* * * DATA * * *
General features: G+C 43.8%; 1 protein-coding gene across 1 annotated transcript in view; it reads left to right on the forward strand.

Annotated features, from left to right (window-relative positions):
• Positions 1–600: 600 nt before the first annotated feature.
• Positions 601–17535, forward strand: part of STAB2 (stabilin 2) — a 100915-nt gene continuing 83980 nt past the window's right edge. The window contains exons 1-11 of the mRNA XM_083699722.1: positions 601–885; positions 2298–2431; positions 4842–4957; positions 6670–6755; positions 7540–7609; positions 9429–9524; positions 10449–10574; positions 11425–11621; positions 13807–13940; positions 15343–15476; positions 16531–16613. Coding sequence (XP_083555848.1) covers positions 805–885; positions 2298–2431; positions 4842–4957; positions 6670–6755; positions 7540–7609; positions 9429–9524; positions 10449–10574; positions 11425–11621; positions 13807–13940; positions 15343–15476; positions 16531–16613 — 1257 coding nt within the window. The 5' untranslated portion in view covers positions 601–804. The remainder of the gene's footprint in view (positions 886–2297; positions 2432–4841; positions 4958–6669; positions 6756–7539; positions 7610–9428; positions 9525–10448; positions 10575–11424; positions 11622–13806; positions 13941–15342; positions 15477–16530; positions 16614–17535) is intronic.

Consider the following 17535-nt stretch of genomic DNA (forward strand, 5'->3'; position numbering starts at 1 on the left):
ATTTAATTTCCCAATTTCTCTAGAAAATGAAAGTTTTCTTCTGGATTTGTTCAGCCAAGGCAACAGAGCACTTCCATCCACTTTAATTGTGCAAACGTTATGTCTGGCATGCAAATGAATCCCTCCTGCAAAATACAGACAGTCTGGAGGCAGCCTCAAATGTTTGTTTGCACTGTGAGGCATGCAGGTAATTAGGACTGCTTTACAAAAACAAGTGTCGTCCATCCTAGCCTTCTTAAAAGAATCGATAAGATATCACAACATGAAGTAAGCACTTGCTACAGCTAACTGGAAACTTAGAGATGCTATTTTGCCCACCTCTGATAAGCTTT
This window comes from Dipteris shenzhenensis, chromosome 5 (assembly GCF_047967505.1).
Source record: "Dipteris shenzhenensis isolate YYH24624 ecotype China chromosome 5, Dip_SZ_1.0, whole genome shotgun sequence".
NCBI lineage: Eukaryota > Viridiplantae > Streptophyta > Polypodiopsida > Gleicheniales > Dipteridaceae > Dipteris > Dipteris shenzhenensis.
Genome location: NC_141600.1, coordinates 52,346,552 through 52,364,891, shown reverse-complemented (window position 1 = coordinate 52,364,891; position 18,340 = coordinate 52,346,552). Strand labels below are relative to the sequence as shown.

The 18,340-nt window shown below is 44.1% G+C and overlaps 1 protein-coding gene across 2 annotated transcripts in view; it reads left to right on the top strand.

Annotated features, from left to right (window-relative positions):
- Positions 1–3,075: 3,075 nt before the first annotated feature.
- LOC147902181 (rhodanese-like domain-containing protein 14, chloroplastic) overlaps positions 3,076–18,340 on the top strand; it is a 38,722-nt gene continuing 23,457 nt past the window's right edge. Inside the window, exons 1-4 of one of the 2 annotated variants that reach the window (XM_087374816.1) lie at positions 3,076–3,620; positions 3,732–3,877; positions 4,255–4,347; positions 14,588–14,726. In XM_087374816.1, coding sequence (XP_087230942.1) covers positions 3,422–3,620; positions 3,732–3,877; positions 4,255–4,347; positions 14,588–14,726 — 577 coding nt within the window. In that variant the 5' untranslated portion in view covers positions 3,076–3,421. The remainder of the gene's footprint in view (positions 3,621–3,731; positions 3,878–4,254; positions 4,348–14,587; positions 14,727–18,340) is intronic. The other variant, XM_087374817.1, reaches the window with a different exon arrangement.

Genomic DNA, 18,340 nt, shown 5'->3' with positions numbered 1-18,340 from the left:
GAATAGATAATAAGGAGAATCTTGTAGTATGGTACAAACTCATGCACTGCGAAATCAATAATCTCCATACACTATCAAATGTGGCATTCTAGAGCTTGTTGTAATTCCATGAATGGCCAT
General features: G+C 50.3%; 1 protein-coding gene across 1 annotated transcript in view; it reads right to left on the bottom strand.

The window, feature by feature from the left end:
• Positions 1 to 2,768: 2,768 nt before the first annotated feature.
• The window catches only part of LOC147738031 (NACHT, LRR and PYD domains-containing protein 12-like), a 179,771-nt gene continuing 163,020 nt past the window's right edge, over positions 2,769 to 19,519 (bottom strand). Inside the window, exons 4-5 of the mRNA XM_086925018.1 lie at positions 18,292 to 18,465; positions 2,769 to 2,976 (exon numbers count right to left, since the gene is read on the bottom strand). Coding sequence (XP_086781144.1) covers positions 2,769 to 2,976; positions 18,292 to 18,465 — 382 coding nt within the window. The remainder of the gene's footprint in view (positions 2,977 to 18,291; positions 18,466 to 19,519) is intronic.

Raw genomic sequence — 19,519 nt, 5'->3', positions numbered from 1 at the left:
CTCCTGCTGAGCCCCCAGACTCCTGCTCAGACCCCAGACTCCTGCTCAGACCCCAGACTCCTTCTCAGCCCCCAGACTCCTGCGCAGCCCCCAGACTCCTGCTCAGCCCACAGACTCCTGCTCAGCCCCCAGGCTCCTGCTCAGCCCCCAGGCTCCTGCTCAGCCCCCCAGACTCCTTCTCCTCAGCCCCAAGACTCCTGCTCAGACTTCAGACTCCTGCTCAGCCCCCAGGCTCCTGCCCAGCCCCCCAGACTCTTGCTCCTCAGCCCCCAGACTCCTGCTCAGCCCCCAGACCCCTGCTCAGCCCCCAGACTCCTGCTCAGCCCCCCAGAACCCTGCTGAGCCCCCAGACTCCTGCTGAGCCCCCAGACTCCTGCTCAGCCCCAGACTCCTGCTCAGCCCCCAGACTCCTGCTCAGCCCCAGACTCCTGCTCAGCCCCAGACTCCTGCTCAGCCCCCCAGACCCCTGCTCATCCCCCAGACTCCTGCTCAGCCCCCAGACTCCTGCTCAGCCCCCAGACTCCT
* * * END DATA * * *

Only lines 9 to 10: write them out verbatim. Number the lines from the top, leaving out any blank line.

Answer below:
NCBI lineage: Eukaryota > Viridiplantae > Streptophyta > Polypodiopsida > Gleicheniales > Dipteridaceae > Dipteris > Dipteris shenzhenensis.
Genome location: NC_141600.1, coordinates 52,346,552 through 52,364,891, shown reverse-complemented (window position 1 = coordinate 52,364,891; position 18,340 = coordinate 52,346,552). Strand labels below are relative to the sequence as shown.